RAID 1, also known as a mirrored set, would seem to be a perfect way to keep your critical data safe. The concept being that you have redundant drives. Whatever gets written to one drive will get written to the other drive. In other words, the drives are mirrored and look exactly the same. Stands to reason then that if you lose one drive you can use its sibling to continue working and eventually recover your data. Well, not everything stands to reason which is why I get phone calls from clients wondering why they can’t get to their drive after losing either the RAID card, or one of the RAID drives crashes. The following is an explanation of why this happens and an offering on how to fix the problem.
First, if you lose the RAID card in theory you should be able to take either one of the drives in the mirrored set, cable it to a standard IDE port, point the BIOS to that drive if bootable and you should be in business. However many times this is not the case for two main reasons. One, many RAID cards store meta data at the front of the drive, usually the first 128 sectors of the drive are reserved for the RAID card to use. Information like drive state, time of last boot, size and other information that is important to the RAID card is stored there If, however, the RAID card is not the primary hardware interface but instead a standard IDE port then the BIOS has no way of interpreting vendor specific data. In other words the BIOS looks at sector zero in the boot sequence, tries to find a Master Boot Record, then execute any boot it may find. The problem with this drive is that the MBR is 128 sectors down the drive since the meta data is stored in that area. Knowing this, we can trick the BIOS into skipping the meta data and pointing right to the OS boot record.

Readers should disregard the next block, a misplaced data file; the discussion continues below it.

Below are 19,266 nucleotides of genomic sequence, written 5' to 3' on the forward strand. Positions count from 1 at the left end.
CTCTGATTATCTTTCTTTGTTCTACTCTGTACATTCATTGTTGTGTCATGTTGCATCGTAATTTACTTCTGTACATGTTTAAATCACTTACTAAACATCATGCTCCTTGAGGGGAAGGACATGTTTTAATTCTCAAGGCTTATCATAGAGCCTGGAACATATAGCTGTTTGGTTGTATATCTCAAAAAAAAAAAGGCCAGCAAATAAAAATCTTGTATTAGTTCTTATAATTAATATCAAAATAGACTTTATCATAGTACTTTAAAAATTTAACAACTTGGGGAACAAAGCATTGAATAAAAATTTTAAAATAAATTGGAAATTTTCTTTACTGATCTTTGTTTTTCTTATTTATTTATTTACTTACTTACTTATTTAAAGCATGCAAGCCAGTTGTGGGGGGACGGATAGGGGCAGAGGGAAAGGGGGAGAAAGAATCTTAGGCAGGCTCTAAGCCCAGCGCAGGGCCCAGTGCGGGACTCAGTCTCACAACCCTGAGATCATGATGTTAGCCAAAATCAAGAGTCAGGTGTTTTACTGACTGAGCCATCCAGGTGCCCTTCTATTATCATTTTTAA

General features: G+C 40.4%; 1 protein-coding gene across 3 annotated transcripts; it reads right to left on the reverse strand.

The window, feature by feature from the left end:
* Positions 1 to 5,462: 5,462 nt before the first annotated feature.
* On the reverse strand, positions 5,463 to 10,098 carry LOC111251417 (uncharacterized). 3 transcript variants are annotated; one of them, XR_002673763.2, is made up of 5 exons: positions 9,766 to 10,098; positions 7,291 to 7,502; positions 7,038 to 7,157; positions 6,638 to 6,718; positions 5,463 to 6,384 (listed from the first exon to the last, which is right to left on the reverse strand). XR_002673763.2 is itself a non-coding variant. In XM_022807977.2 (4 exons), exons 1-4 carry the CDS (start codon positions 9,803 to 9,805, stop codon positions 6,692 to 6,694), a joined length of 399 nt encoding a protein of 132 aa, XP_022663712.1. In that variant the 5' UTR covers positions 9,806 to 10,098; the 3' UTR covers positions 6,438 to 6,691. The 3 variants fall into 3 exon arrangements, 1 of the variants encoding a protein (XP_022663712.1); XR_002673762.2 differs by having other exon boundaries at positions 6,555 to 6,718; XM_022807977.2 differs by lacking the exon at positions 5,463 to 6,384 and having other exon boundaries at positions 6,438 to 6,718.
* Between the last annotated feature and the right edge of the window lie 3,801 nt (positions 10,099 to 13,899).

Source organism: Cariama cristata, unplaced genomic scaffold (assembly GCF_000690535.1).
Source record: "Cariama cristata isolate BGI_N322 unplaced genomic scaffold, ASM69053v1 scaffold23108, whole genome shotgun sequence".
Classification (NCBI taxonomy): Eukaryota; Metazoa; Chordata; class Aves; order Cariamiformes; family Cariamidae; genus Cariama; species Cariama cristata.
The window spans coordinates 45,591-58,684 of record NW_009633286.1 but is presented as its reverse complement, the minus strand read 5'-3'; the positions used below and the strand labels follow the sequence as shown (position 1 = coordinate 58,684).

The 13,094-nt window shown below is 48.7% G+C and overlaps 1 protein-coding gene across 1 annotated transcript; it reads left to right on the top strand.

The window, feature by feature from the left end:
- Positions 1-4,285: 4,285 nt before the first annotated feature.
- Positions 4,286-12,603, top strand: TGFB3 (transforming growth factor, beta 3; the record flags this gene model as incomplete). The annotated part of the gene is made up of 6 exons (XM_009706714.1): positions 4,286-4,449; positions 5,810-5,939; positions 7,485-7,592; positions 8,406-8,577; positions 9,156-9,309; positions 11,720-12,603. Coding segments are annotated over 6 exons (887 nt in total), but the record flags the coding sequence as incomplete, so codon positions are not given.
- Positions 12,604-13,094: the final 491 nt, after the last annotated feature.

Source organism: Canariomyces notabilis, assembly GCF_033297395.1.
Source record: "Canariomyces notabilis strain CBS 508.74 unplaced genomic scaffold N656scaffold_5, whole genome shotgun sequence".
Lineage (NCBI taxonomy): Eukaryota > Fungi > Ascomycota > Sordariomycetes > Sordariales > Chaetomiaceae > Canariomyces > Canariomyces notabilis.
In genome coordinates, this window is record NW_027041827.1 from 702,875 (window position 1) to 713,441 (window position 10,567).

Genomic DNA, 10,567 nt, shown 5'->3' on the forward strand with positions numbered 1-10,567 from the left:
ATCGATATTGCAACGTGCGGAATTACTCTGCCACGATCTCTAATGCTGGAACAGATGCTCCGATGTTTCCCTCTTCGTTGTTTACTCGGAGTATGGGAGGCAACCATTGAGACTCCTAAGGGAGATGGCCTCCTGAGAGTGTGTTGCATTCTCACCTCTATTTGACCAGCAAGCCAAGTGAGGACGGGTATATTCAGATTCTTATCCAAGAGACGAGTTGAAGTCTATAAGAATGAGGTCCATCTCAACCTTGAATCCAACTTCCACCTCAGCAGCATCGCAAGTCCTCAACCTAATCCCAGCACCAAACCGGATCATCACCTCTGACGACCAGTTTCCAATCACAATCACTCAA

To do this just use the raid partition repair freeware that we offer on our website. As always choose the drive you want to work on, in this case, the drive you want to update the MBR position. Once the drive is chosen then click on the button “MBR Scan”. This will look at every sector passing it through our MBR verification filter. If the sector data passes the filter then that sector is added to the “Found Partition List”. The next step is to double click on the Master Boot Record in the list that is 128 Sectors down the drive. The double click will make that partition data the active partition and display the data in the partition sector template.
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You will notice in the template there is a heading ‘Rel Sectors’. This is the total sectors from the partition sector to the OS boot record. Since we have moved the MBR 128 sectors back from the OS boot record we must update the value in that field. Normally that value will be 63, however, no matter what the value is just add 128 to that value and put it in the field. If the drive has more than one partition then you must update all of the ‘Rel Sectors’ fields in order to reflect the new offset.
Once you have finished updating the relative sector offset it is just a matter of pressing the write button. Make sure you have the correct drive highlighted and the data is correct in all of the relative sector fields and write the data. That’s it, you should be able to reboot the drive and the logical drives should mount.
For more info on RAID Data Recovery or for more software, visit the RAID Data Recovery Freeware page.